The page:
But this isn’t what happens. Instead, the patient is often treated as abnormal. She is told that her fluid is “low normal” or “high normal” and offered interventions, either in the form of extra testing or other things believed to affect the fluid level. This over-intervention in some cases will lead to harm with no evidence of benefit (if there were evidence of benefit, we would change the definition of “normal”). Does an AFI of 6 cm mean that a patient doesn’t have ruptured membranes or uteroplacental insufficiency? Does an AFI of 24 cm mean that a patient doesn’t have uncontrolled diabetes of fetal tracheal atresia? Of course not. But from a Bayesian perspective, there should be more evidence that would factor into assessing the probabilities of those diagnoses. Normal is normal. Labelling a person with “low” or “high” amniotic fluid in these situations is an example of diagnostic drift and it is harmful if it leads to more unnecessary interventions without benefit to the patient.
The problem with drift is, where does it end? How about an AFI of 7 cm? 8 cm? Where is the line in the sand? Well, it’s at 5 cm. Another example might be ultrasound estimated fetal weight. If we decide to do extra testing and/or monitoring on fetal weights less than 10th%tile or greater than 90th%tile, what do we do with the patient whose baby is 11th%tile or 89th%tile? Nothing. Tell her that her baby is normal (unless you have other data that would indicate a problem).
What about the margin of error of our tests though? Ultrasound just isn’t that accurate, so that 11th%tile fetus might actually be 8th%tile given the margin of error of the test. But this error is already reflected in our testing parameters. We don’t really care about small babies until they are less than 5th%tile (or even 3rd%tile). So by testing fetuses less than 10th%tile (and not 11th), we capture this whole population, even given the errors in the test. This thinking is just drift.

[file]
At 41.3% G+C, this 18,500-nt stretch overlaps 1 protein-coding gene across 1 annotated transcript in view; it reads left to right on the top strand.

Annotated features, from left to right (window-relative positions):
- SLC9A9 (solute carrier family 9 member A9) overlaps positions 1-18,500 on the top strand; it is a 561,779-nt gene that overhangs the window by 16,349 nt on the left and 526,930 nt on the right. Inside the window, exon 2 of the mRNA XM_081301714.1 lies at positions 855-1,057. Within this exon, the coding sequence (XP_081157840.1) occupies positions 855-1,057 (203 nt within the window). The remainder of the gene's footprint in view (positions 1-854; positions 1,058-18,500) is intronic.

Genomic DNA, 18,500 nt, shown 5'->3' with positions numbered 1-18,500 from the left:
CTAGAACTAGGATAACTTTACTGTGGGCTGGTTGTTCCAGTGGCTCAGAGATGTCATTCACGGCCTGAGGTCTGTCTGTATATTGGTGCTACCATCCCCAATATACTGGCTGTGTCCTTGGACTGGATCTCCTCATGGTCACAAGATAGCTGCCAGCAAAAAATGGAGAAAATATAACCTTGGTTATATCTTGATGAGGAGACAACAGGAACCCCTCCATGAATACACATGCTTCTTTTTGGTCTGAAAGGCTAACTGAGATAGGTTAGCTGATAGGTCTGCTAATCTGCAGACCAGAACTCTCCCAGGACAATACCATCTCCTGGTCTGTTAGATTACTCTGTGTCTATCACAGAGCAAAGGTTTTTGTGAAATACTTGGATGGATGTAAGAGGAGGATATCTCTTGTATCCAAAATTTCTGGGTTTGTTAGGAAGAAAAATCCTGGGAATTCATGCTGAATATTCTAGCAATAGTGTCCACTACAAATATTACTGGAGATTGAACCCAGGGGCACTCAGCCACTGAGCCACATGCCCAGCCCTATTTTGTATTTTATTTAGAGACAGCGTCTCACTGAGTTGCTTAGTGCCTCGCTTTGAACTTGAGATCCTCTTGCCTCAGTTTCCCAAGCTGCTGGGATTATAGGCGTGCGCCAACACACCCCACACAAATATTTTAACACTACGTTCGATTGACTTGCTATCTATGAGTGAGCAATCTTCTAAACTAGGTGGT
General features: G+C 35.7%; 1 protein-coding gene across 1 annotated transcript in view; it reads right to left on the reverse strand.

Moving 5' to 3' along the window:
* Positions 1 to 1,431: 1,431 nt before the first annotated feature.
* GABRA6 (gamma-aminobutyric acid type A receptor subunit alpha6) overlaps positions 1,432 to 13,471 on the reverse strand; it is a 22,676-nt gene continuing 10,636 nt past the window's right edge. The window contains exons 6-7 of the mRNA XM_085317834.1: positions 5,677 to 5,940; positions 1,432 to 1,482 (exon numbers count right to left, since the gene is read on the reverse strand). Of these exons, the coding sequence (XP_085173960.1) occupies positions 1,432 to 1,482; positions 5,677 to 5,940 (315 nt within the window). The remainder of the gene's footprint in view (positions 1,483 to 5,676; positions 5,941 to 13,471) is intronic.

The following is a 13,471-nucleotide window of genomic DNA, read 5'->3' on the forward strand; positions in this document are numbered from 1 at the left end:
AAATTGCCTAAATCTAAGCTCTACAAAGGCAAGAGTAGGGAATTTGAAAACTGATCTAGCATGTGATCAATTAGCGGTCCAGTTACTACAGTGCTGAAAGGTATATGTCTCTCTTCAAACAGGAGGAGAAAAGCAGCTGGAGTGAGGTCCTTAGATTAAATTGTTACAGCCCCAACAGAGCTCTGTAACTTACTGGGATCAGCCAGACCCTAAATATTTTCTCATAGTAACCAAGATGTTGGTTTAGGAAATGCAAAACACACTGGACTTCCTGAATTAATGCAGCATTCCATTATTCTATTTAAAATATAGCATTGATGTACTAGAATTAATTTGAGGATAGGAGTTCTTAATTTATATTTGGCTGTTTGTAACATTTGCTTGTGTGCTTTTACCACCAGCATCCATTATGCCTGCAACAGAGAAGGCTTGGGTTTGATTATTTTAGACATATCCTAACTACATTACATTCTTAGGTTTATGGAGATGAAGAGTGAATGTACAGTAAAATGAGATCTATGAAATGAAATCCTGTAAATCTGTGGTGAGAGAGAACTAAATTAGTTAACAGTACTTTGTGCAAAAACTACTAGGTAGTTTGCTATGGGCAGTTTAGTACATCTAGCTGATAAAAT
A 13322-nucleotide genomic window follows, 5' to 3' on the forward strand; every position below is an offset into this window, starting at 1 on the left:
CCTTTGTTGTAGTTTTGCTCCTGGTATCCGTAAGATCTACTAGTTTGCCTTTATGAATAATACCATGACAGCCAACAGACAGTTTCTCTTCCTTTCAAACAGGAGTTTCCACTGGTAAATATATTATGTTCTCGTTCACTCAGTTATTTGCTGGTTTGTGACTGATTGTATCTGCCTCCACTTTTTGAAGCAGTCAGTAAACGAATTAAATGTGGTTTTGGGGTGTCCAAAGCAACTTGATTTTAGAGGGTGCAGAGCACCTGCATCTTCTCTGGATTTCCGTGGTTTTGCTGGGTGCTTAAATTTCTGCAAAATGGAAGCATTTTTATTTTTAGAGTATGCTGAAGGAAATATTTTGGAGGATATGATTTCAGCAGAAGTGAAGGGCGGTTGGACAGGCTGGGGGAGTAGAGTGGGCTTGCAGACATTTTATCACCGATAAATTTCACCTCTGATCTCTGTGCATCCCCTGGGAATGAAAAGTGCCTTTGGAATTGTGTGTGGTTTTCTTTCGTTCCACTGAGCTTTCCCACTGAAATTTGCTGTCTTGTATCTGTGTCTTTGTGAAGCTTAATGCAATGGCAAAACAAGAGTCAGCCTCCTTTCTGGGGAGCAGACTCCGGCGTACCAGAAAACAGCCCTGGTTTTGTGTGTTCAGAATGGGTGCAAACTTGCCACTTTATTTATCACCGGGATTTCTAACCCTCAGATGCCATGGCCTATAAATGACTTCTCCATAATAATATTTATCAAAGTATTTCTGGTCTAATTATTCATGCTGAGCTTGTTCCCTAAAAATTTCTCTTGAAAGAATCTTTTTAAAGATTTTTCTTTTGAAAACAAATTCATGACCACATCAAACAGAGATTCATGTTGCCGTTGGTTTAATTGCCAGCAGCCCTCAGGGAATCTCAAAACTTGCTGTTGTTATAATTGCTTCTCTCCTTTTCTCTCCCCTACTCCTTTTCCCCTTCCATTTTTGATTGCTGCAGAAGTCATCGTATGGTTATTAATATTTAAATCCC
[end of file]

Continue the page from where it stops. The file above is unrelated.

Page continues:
Drift happens when we treat a temperature of 100.3 as a fever. It happens when we treat fatigued patients with a normal TSH for hypothyroidism anyway because her TSH is “high normal.” It happens in all fields of medicine and leads to over-diagnosis of everything form myocardial infarctions to cancer, with all of the unnecessary interventions and harms that one might expect.
Therapeutic drift is a natural consequence of diagnostic drift. The more we relax our standards for diagnosis, the more we apply treatments. When we treat healthy people, we usually have good outcomes. This, in turn, reinforces the behavior because the treatments seem to lead to good outcomes.
Therapeutic drift happens in other ways, too. If 600 IU of Vitamin D per day is good for you (I’m not saying it is or isn’t), then 1200 or 1800 IU must be even better. If a blood level of at least 20 ng/ml of Vit D is healthy, then having a level of at least 30 ng/ml must be even healthier. If a pap smear every 3 years is good, then one every year must be amazing. You can probably think of dozens of other examples. More is not always better, particularly when there are harms associated with more.
Less isn’t necessarily better either, of course. If a Cesarean delivery rate of 15% is better than 35%, that doesn’t necessarily mean that a rate of 5% is better than 15%. This is really the point of evidence-based medicine: to study large populations and determine the parameters for diagnosis and treatment that maximize benefits while minimizing risks. One practitioner in the scope of one practice cannot see and interpret enough data to make these decisions. So we have to rely on large populations to do so and trust the parameters that the data indicates.
This never means that we blindly accept the results of our tests, either. Bayesian reasoning frees the practitioner to realize that sometimes a patient has the disease, even though the test says that the patient does not. But that cognitive process, rooted in analyzing the total data and information available for the patient, does not excuse diagnostic drift.